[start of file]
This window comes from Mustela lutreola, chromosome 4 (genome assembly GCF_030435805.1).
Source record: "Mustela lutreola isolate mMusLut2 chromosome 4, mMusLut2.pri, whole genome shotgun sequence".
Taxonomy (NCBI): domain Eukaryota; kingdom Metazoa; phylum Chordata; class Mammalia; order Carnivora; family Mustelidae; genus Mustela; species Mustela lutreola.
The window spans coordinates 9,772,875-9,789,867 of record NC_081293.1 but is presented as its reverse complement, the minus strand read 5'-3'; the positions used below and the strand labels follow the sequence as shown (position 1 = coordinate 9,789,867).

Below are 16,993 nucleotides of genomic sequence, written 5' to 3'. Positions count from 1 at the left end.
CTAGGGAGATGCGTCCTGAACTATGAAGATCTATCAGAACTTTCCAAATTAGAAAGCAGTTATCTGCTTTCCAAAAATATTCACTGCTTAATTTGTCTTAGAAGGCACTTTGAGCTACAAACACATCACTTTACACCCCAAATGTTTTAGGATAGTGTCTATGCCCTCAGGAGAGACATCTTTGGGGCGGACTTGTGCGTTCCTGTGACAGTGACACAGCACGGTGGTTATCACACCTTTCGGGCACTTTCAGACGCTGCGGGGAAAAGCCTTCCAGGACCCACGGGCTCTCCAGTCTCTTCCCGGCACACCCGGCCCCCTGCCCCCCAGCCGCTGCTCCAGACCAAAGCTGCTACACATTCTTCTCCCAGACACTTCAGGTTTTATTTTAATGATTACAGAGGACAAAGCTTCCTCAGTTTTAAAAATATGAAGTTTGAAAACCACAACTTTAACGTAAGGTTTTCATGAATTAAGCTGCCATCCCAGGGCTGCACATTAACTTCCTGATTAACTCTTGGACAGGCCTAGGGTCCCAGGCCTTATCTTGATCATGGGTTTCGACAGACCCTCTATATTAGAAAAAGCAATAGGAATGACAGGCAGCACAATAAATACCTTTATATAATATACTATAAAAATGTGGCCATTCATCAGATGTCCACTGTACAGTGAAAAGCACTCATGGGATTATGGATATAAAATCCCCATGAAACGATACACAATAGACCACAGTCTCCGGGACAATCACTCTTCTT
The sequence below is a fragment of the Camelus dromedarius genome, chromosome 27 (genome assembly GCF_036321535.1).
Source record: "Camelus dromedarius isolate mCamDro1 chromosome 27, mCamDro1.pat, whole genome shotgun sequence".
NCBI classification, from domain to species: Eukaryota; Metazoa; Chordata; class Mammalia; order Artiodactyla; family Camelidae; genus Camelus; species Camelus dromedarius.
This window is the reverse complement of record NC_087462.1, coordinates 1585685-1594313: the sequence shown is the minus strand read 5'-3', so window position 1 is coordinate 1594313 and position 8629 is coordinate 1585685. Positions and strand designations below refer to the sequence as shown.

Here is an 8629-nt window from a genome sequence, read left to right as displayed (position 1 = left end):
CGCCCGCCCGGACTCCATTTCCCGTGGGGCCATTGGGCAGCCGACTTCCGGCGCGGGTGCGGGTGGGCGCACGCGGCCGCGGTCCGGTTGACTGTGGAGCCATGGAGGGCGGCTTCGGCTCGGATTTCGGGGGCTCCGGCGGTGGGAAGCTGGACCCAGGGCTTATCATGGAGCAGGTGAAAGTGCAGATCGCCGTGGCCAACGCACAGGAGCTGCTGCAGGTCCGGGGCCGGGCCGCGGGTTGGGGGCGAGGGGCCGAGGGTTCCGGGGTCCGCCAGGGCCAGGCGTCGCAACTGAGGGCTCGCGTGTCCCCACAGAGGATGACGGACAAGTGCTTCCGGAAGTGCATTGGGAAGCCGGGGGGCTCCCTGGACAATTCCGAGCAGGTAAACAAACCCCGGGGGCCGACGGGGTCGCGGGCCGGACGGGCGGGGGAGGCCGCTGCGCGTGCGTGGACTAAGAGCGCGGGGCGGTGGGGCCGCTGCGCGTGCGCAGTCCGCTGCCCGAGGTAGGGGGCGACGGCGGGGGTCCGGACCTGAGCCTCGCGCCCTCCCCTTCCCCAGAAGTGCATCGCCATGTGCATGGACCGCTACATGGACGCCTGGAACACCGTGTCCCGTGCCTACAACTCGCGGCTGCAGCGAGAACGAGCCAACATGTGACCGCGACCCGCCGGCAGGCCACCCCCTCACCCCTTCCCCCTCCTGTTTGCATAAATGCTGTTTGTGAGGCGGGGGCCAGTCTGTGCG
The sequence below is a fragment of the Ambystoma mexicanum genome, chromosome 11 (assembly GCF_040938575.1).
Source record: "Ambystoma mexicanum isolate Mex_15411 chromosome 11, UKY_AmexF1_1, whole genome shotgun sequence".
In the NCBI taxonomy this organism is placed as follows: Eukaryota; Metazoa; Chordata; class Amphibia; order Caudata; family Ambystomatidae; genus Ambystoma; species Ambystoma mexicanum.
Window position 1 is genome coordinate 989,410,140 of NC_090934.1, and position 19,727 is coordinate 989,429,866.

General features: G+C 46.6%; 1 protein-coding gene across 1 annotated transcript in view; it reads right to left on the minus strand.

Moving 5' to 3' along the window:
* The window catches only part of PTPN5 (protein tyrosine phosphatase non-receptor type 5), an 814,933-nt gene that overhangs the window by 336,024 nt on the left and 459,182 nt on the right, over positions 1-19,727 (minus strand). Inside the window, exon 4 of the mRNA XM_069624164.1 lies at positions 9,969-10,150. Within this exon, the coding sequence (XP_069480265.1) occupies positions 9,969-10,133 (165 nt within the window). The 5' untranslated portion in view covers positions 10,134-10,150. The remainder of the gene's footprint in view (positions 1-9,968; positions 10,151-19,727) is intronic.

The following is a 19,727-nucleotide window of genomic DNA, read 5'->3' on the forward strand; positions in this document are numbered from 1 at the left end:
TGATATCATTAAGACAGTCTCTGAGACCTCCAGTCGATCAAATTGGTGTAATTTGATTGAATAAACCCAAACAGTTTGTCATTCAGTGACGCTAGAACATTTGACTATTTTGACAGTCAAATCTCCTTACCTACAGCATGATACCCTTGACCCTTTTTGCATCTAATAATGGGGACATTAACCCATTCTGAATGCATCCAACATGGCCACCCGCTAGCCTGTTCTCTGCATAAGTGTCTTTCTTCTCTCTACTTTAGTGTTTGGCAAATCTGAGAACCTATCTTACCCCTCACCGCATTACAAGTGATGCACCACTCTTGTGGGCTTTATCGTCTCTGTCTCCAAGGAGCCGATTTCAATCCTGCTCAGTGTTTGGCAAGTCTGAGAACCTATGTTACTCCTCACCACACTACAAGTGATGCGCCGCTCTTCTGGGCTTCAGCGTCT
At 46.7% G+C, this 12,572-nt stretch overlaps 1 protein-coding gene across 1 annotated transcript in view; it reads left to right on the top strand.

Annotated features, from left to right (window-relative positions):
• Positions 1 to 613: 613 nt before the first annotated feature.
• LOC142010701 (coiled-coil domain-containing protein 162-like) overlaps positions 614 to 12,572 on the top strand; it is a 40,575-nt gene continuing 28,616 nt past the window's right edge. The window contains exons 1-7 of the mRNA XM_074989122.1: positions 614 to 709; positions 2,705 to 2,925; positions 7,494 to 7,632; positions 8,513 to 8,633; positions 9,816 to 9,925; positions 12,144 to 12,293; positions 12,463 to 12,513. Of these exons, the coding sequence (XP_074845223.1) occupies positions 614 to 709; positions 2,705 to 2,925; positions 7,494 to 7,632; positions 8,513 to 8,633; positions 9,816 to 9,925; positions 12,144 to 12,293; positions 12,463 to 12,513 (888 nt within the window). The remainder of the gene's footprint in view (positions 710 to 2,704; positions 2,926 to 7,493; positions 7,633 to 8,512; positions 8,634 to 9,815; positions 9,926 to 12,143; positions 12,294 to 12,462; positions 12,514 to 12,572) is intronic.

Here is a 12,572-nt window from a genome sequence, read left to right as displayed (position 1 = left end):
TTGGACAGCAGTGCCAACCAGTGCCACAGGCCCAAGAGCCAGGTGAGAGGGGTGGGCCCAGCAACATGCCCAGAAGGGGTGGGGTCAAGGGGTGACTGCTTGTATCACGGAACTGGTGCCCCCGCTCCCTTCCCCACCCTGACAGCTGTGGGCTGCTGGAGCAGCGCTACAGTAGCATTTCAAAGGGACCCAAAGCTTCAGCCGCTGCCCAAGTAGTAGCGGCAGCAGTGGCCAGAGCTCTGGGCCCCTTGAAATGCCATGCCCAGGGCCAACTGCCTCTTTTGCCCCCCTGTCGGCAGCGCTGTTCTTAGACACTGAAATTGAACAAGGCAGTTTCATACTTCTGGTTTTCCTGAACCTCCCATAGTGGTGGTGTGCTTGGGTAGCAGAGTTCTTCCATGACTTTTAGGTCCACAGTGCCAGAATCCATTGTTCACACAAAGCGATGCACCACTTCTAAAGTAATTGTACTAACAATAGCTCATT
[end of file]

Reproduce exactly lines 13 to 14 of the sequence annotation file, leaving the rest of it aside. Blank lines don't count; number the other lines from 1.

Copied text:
The sequence below is a fragment of the Ambystoma mexicanum genome, chromosome 11 (assembly GCF_040938575.1).
Source record: "Ambystoma mexicanum isolate Mex_15411 chromosome 11, UKY_AmexF1_1, whole genome shotgun sequence".